October marks Breast Cancer Awareness Month and although we hear it often, it’s true – almost everyone has been touched by cancer in some way or another whether it be a family member, friend, co-worker or even yourself who has battled the disease.
According to the Canadian Breast Cancer Foundation web site, an estimated one in nine Canadian women are expected to develop breast cancer over the course of their lifetime. In 2014, it is estimated that 24,400 Canadian women and 210 Canadian men will be diagnosed with breast cancer.
It’s also estimated that 5,000 women and 60 men will die of the disease.
Breast cancer continues to be the most common cancer diagnosis in women in Canada over the age of 20 and the second leading cause of cancer deaths in Canadian women, after lung cancer.
But thanks to the work of dedicated breast cancer scientists and clinicians we are seeing more targeted and less invasive treatments, fewer side effects and better outcomes.
Fewer women in Canada are dying from breast cancer today than in the past. Breast cancer deaths have decreased by 43% since they peaked in 1986 due to earlier detection through regular mammography screening, advances in screening technology, and improved treatments.
The Canadian Breast Cancer Foundation encourages women and men to practice breast awareness – to know how your breasts normally look and feel, and what changes to check for and discuss with a health care provider.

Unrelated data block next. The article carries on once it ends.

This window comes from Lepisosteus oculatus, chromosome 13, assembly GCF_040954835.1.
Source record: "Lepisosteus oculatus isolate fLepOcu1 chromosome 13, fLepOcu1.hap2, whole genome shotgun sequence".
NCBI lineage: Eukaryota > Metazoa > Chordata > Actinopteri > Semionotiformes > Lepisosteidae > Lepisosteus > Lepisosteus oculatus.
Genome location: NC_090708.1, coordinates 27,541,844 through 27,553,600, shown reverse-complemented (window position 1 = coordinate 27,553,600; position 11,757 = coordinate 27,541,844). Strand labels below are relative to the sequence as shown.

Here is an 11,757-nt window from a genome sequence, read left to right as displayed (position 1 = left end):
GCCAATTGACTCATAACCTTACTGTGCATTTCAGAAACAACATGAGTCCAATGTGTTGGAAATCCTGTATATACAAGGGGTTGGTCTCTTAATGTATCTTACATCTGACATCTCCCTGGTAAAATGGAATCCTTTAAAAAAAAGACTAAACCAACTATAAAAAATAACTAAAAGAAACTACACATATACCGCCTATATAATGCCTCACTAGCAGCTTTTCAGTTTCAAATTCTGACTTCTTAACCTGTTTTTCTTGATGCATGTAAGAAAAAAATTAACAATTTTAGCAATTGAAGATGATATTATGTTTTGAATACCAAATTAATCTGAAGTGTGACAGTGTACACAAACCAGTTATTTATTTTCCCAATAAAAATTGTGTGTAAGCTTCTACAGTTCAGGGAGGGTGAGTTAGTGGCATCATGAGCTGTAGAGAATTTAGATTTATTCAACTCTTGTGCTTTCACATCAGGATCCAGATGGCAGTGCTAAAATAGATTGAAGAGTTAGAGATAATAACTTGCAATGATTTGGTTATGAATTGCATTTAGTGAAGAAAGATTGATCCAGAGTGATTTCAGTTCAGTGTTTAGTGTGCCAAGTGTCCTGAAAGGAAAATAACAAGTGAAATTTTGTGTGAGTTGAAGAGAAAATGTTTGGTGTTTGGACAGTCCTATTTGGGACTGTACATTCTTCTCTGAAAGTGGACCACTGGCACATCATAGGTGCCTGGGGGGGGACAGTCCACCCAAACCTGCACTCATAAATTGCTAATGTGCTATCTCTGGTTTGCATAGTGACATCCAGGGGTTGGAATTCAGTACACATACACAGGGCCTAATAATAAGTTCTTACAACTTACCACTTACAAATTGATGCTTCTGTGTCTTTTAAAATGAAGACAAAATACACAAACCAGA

Even though many breast changes are normal, some changes are not. Unusual changes can be caused by a benign (noncancerous) condition, or they may be a sign of cancer. Most breast changes will not be breast cancer, but should be checked by a health care provider.
Meanwhile, this weekend, thousands of supporters will gather for the annual Run for the Cure.
Canadian Breast Cancer Foundation CIBC Run for the Cure is the largest single-day event of its kind in Canada.
Thousands of Canadians come together in communities across the country to raise funds, awareness and contribute to creating a future without breast cancer.
Last year, the CIBC Run for the Cure raised more than $30 million. In Red Deer alone, there were 1,235 participants at the event and more than $256,500 was raised here. Now, that is something Red Deerians can be proud of.
This year’s event runs Oct. 5th at Lindsay Thurber Comprehensive High School. Opening ceremonies are at 9:30 a.m. For more information, call 403-340-3959 or email Teams_Reddeer@cbcfrun.org.
Organization representatives say that support of the event helps fund groundbreaking research, education and advocacy initiatives across Canada. We encourage Red Deerians to show their support for the event as registrations will be taken up until the event begins.